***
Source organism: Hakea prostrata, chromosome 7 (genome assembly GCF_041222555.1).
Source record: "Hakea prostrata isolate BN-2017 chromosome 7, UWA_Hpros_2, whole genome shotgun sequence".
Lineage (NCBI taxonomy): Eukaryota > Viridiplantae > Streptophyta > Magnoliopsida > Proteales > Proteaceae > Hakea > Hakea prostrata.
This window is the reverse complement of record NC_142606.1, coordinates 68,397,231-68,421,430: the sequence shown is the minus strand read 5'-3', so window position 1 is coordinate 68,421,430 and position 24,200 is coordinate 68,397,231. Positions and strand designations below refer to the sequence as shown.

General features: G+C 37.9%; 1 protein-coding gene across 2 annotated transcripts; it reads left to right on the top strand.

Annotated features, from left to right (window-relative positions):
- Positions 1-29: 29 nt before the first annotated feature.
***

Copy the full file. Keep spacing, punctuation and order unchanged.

Source organism: Hakea prostrata, chromosome 7 (genome assembly GCF_041222555.1).
Source record: "Hakea prostrata isolate BN-2017 chromosome 7, UWA_Hpros_2, whole genome shotgun sequence".
Lineage (NCBI taxonomy): Eukaryota > Viridiplantae > Streptophyta > Magnoliopsida > Proteales > Proteaceae > Hakea > Hakea prostrata.
This window is the reverse complement of record NC_142606.1, coordinates 68,397,231-68,421,430: the sequence shown is the minus strand read 5'-3', so window position 1 is coordinate 68,421,430 and position 24,200 is coordinate 68,397,231. Positions and strand designations below refer to the sequence as shown.

General features: G+C 37.9%; 1 protein-coding gene across 2 annotated transcripts; it reads left to right on the top strand.

Annotated features, from left to right (window-relative positions):
- Positions 1-29: 29 nt before the first annotated feature.